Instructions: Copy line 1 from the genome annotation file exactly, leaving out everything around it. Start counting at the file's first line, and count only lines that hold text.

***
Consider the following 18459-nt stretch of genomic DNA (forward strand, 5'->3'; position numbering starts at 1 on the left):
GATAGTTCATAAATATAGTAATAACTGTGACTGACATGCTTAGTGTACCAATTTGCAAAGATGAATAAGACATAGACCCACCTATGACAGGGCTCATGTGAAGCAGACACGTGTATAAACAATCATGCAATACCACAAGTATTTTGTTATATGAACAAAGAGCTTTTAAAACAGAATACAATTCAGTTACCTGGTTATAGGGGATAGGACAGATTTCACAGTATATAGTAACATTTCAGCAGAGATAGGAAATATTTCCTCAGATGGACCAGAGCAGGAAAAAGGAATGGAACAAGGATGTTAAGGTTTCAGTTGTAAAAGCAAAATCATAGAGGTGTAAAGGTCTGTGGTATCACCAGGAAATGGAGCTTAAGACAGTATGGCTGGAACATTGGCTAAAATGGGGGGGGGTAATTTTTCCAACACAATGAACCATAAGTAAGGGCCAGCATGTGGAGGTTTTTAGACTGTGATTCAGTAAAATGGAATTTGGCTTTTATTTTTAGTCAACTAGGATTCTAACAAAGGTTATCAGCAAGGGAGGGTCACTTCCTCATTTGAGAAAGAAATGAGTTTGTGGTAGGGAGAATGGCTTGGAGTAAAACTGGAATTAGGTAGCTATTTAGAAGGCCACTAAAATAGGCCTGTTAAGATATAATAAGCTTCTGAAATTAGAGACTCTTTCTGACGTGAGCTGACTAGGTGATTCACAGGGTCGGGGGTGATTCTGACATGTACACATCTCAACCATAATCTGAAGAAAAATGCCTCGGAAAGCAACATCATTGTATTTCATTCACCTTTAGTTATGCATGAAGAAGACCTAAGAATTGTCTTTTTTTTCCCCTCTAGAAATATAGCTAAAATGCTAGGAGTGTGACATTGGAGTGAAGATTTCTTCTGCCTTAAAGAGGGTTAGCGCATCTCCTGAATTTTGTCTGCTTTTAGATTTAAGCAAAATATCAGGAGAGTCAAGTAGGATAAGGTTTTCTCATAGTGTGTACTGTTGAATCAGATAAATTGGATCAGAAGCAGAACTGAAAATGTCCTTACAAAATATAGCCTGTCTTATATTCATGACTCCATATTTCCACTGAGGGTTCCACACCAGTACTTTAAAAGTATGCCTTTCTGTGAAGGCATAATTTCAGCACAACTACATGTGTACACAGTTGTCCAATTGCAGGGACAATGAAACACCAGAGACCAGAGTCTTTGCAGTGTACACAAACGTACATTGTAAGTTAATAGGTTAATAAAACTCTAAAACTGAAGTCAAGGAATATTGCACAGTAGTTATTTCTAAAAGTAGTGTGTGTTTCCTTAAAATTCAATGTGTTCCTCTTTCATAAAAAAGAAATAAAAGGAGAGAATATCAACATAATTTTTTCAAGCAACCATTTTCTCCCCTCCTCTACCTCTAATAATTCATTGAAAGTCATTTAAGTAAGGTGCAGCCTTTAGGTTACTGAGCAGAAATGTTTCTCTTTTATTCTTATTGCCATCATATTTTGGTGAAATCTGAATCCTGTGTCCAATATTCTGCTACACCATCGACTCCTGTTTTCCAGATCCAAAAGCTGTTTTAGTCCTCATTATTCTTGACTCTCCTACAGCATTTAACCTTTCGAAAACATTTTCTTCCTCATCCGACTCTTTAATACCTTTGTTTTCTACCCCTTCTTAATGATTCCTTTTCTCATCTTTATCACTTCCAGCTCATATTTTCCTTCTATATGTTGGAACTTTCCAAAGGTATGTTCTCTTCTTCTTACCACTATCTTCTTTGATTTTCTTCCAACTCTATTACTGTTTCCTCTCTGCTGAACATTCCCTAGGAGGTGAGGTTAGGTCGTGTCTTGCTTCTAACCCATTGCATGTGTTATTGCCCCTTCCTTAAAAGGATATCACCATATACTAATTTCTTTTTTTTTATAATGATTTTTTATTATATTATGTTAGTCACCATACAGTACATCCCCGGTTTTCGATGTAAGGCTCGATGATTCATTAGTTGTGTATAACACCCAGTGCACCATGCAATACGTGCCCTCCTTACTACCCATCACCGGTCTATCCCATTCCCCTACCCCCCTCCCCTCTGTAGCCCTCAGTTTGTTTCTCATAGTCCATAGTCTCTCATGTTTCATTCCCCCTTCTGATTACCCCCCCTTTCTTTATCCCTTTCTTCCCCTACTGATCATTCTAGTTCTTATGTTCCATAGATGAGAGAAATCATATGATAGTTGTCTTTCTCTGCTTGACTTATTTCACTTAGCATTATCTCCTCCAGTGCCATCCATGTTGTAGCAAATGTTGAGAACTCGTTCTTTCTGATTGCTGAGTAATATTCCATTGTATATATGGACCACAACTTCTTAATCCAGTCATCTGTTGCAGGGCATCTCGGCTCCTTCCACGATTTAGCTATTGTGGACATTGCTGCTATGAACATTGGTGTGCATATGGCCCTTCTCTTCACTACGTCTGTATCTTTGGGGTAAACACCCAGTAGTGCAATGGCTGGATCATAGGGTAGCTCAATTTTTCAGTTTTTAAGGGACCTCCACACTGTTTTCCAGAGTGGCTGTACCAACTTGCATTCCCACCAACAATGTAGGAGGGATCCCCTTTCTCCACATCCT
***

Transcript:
Consider the following 18459-nt stretch of genomic DNA (forward strand, 5'->3'; position numbering starts at 1 on the left):